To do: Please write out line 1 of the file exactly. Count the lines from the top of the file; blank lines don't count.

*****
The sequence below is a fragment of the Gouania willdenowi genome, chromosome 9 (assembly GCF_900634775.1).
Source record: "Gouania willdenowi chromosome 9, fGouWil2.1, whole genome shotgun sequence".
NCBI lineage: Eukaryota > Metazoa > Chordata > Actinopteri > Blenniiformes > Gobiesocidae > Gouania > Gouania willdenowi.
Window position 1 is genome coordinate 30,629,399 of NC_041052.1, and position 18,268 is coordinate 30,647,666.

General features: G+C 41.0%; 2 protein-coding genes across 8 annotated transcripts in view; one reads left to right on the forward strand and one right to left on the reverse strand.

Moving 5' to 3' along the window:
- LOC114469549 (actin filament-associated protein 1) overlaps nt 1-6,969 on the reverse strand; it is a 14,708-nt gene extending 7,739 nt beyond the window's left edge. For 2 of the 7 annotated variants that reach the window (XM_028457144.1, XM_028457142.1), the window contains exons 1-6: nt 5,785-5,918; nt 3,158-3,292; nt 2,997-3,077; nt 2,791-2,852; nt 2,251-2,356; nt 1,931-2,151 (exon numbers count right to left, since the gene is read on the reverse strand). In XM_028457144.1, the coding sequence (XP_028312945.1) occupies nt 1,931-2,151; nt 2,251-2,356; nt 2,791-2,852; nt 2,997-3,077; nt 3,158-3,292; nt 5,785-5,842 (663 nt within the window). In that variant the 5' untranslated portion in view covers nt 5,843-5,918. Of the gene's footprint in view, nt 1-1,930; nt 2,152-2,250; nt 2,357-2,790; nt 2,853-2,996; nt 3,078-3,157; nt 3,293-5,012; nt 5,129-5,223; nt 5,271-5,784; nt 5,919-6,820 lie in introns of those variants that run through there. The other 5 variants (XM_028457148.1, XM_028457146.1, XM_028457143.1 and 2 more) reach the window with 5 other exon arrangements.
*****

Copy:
The sequence below is a fragment of the Gouania willdenowi genome, chromosome 9 (assembly GCF_900634775.1).